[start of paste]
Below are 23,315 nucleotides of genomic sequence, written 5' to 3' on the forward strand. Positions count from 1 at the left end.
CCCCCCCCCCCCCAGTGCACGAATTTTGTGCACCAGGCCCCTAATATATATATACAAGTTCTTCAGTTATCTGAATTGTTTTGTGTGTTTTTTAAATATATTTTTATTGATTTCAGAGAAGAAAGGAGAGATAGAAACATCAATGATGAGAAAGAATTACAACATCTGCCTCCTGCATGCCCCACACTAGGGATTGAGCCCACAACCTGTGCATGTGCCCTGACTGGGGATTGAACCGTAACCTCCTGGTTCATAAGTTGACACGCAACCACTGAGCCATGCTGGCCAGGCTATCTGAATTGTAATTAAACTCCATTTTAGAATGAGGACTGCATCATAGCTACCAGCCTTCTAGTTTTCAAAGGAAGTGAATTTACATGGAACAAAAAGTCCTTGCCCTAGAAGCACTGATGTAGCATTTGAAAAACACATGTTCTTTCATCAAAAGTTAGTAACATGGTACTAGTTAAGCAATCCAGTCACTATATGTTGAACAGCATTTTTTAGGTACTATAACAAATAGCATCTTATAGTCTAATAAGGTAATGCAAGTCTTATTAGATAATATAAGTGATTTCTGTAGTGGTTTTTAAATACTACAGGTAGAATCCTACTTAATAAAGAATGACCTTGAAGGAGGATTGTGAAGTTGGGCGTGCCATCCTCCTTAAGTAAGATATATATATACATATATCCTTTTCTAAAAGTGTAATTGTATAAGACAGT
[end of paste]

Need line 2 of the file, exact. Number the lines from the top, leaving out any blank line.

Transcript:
CCCCCCCCCCCCCAGTGCACGAATTTTGTGCACCAGGCCCCTAATATATATATACAAGTTCTTCAGTTATCTGAATTGTTTTGTGTGTTTTTTAAATATATTTTTATTGATTTCAGAGAAGAAAGGAGAGATAGAAACATCAATGATGAGAAAGAATTACAACATCTGCCTCCTGCATGCCCCACACTAGGGATTGAGCCCACAACCTGTGCATGTGCCCTGACTGGGGATTGAACCGTAACCTCCTGGTTCATAAGTTGACACGCAACCACTGAGCCATGCTGGCCAGGCTATCTGAATTGTAATTAAACTCCATTTTAGAATGAGGACTGCATCATAGCTACCAGCCTTCTAGTTTTCAAAGGAAGTGAATTTACATGGAACAAAAAGTCCTTGCCCTAGAAGCACTGATGTAGCATTTGAAAAACACATGTTCTTTCATCAAAAGTTAGTAACATGGTACTAGTTAAGCAATCCAGTCACTATATGTTGAACAGCATTTTTTAGGTACTATAACAAATAGCATCTTATAGTCTAATAAGGTAATGCAAGTCTTATTAGATAATATAAGTGATTTCTGTAGTGGTTTTTAAATACTACAGGTAGAATCCTACTTAATAAAGAATGACCTTGAAGGAGGATTGTGAAGTTGGGCGTGCCATCCTCCTTAAGTAAGATATATATATACATATATCCTTTTCTAAAAGTGTAATTGTATAAGACAGT